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Haddon Hall - A Glorious Country Manor House

Visiting historic houses is one of my favorite things to do in England and Derbyshire is a county that  offers an  extraordinary triumvirate of sites; Hardwick's Elizabethan glamour, the palatial splendors of Chatsworth and Haddon Hall, described by Simon Jenkins as "the most perfect English house to survive from the Middle Ages."  The joy of a visit to Derbyshire is that in visiting all three you can see the English country house through a variety of lenses and periods. 
In his definitive tome, England's1000 Best Houses Jenkins goes on to say of Haddon, "It has none of Hardwick's promiscuity or Chatsworth's bombast. It has not changed because it never needed to change". 
Indeed the house has remains in the hands of the Manners family since 1563 and is currently occupied by the Duke of Rutland's brother and his family. As they say on the website it has avoided, " fire; warfare;  family misfortune and changing fashions" and as such provid…

Sittwe - A Way Station on the Way to Mrauk U

For more of my Burma posts click here.
Sittwe is a way station, a town you pass through on the way to Mrauk U. Our hotel the Shwe Thazin  was basic and the "attractions" of the town  fairly limited. I hoped to see the local museum which is meant to have some good ethnographic collections but it was shut up tight when we drove by.
It's a dusty town and ominously we saw a burnt out mosque as we drove in from the airport. The heavy police and army presence indicated the continuing tensions in the area where the Muslim minority, the  Rohinga, have been marginalized, persecuted, victimized and even denied citizenship rights. We stayed over night and stopped to look at several temples and to take a walk along the waterfront. The next day we got up early to visit the famous fish market before taking our river journey to Mrauk U.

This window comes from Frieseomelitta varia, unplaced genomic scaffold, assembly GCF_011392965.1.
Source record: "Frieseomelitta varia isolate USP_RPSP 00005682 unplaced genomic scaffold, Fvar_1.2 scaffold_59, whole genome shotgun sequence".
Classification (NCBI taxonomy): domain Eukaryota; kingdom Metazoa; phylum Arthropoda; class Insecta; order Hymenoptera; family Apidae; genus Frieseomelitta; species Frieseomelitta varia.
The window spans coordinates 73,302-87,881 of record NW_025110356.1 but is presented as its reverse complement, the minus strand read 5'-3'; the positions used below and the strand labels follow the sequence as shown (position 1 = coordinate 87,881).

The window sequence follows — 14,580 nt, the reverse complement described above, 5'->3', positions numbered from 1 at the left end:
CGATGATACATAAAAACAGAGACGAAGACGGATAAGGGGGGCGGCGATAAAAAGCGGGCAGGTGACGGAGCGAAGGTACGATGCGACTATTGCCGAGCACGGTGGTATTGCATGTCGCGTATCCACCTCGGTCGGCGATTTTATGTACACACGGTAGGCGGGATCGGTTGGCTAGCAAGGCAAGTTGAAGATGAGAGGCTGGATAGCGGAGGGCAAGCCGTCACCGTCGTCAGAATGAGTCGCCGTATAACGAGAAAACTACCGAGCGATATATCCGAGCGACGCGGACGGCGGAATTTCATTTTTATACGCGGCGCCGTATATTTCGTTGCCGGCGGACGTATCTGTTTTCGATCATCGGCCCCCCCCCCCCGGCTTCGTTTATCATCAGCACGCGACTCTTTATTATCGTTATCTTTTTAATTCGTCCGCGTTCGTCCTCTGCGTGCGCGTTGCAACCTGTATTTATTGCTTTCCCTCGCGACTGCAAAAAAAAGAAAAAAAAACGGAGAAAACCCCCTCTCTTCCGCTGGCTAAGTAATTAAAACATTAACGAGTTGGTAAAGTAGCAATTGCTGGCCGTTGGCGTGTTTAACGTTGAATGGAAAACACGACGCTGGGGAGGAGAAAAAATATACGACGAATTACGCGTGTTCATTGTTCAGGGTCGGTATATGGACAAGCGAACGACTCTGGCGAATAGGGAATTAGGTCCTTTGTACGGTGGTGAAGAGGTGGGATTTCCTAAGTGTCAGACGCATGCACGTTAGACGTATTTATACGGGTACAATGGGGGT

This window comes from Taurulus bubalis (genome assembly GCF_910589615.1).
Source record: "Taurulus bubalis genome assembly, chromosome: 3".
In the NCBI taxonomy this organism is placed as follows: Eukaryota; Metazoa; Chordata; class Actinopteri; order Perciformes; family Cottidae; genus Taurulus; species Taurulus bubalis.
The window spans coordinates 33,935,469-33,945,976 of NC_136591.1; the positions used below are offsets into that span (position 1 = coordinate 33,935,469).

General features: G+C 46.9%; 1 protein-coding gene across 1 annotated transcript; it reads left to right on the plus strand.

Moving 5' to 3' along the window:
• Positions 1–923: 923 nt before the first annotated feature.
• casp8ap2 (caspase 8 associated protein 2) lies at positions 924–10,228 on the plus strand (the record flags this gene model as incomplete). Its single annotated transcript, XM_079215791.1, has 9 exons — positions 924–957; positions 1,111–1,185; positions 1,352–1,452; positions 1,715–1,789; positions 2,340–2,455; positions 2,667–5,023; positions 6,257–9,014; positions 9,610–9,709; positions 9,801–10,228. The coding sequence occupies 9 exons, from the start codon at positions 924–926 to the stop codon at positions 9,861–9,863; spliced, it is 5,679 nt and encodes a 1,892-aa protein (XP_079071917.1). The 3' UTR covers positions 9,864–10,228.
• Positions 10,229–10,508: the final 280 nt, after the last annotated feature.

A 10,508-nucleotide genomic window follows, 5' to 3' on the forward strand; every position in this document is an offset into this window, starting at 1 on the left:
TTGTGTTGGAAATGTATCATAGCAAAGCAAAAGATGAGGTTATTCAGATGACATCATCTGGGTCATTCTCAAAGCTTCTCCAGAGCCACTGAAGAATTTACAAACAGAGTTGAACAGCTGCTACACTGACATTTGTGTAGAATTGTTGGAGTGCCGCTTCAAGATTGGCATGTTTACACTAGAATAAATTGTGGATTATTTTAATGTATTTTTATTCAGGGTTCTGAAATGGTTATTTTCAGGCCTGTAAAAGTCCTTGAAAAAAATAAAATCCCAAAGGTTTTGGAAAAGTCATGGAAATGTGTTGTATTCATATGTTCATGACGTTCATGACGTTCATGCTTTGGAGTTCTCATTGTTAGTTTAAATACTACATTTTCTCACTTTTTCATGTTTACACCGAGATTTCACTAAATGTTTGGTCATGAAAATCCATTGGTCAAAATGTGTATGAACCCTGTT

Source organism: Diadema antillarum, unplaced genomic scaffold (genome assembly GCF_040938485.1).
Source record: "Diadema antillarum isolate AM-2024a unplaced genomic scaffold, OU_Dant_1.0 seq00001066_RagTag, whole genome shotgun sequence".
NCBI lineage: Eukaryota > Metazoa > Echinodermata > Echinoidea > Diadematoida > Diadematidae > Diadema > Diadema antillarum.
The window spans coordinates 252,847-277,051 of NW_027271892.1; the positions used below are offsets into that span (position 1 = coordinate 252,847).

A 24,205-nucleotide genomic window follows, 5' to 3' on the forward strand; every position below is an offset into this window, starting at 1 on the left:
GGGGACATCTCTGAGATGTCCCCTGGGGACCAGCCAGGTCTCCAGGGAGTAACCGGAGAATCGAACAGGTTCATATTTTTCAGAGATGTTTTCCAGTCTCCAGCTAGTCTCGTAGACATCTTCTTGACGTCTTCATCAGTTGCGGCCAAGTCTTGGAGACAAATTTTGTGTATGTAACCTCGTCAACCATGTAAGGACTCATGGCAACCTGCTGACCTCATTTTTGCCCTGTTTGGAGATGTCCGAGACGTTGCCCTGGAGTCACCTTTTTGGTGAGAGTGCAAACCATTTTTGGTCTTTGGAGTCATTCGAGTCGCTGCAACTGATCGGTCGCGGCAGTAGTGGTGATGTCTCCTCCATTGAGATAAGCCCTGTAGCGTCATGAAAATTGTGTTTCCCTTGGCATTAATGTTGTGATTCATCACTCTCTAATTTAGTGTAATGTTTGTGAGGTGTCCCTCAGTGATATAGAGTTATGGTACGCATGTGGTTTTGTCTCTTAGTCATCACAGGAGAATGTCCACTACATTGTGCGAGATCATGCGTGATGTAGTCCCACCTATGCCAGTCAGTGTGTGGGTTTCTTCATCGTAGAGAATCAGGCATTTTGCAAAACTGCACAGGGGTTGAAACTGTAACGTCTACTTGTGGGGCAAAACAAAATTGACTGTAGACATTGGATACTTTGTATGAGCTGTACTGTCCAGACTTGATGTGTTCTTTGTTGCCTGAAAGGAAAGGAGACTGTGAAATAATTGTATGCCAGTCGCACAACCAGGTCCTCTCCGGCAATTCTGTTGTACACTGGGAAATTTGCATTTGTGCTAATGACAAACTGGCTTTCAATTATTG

The market was bustling with innumerable foodstuffs I didn't recognize, fruit, fish, herbs, peppers, flowers, and an entire market of different kinds of bananas!


The colors in the market  are bright and vibrant even though the day is grey and foggy. However as we walk through the market and down to the waterfront the fish market is completely different,  covered, dull and dark. This is a classic "wet" market with the fish laid out in rows.
The atmosphere is extraordinary, there are a lot of people and at eye level the first thing we see are large dried fish on our right. They are cut into ribbons and still look quite fearsome with their open mouths and gleaming heads. As we walk further in I'm glad I'm wearing close toed shoes as the floor is wet and slimy.
There are so many different kinds of fish, in the back men are skinning an enormous skate, or is it a stingray? Even though I'd eat it I feel sorry for it. It looks like it was a majestic creature and this seems a squalid end. This isn't a place to visit if you are squeamish, or don't fancy eels!.
Out by the dock a man auctions a pile of fish in a loud voice to surrounding market women. They buy the fish and divide them up to sell to local customers.
 Here you can see how grey it was out on the dock. It was also interesting to see the gender division with women selling in the market and men on the dock, facilitating the wholesale sales or coming in from fishing.


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